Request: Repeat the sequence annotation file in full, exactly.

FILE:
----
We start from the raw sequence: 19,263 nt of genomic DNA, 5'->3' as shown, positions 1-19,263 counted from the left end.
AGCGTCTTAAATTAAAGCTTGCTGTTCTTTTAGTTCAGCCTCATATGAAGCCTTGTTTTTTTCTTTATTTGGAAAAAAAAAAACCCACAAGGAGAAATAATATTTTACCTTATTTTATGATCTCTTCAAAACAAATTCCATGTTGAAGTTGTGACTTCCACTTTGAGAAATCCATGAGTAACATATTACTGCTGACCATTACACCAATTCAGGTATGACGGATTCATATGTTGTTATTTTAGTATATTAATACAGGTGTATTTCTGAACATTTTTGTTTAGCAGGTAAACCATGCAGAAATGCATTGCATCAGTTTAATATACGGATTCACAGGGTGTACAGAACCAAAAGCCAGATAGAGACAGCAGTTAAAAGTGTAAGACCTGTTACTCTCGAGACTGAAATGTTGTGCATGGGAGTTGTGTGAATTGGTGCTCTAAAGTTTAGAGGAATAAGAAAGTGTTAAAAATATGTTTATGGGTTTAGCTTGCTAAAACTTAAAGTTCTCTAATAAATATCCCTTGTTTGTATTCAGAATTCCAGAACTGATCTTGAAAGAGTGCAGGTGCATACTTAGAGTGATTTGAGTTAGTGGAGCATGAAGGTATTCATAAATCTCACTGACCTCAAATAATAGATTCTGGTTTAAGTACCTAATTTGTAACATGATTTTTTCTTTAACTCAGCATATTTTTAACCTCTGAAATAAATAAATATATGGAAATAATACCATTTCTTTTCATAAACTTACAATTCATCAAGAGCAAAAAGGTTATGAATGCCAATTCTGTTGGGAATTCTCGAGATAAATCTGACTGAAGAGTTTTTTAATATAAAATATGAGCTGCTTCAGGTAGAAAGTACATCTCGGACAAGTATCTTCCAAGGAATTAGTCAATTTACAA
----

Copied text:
We start from the raw sequence: 19,263 nt of genomic DNA, 5'->3' as shown, positions 1-19,263 counted from the left end.
AGCGTCTTAAATTAAAGCTTGCTGTTCTTTTAGTTCAGCCTCATATGAAGCCTTGTTTTTTTCTTTATTTGGAAAAAAAAAAACCCACAAGGAGAAATAATATTTTACCTTATTTTATGATCTCTTCAAAACAAATTCCATGTTGAAGTTGTGACTTCCACTTTGAGAAATCCATGAGTAACATATTACTGCTGACCATTACACCAATTCAGGTATGACGGATTCATATGTTGTTATTTTAGTATATTAATACAGGTGTATTTCTGAACATTTTTGTTTAGCAGGTAAACCATGCAGAAATGCATTGCATCAGTTTAATATACGGATTCACAGGGTGTACAGAACCAAAAGCCAGATAGAGACAGCAGTTAAAAGTGTAAGACCTGTTACTCTCGAGACTGAAATGTTGTGCATGGGAGTTGTGTGAATTGGTGCTCTAAAGTTTAGAGGAATAAGAAAGTGTTAAAAATATGTTTATGGGTTTAGCTTGCTAAAACTTAAAGTTCTCTAATAAATATCCCTTGTTTGTATTCAGAATTCCAGAACTGATCTTGAAAGAGTGCAGGTGCATACTTAGAGTGATTTGAGTTAGTGGAGCATGAAGGTATTCATAAATCTCACTGACCTCAAATAATAGATTCTGGTTTAAGTACCTAATTTGTAACATGATTTTTTCTTTAACTCAGCATATTTTTAACCTCTGAAATAAATAAATATATGGAAATAATACCATTTCTTTTCATAAACTTACAATTCATCAAGAGCAAAAAGGTTATGAATGCCAATTCTGTTGGGAATTCTCGAGATAAATCTGACTGAAGAGTTTTTTAATATAAAATATGAGCTGCTTCAGGTAGAAAGTACATCTCGGACAAGTATCTTCCAAGGAATTAGTCAATTTACAA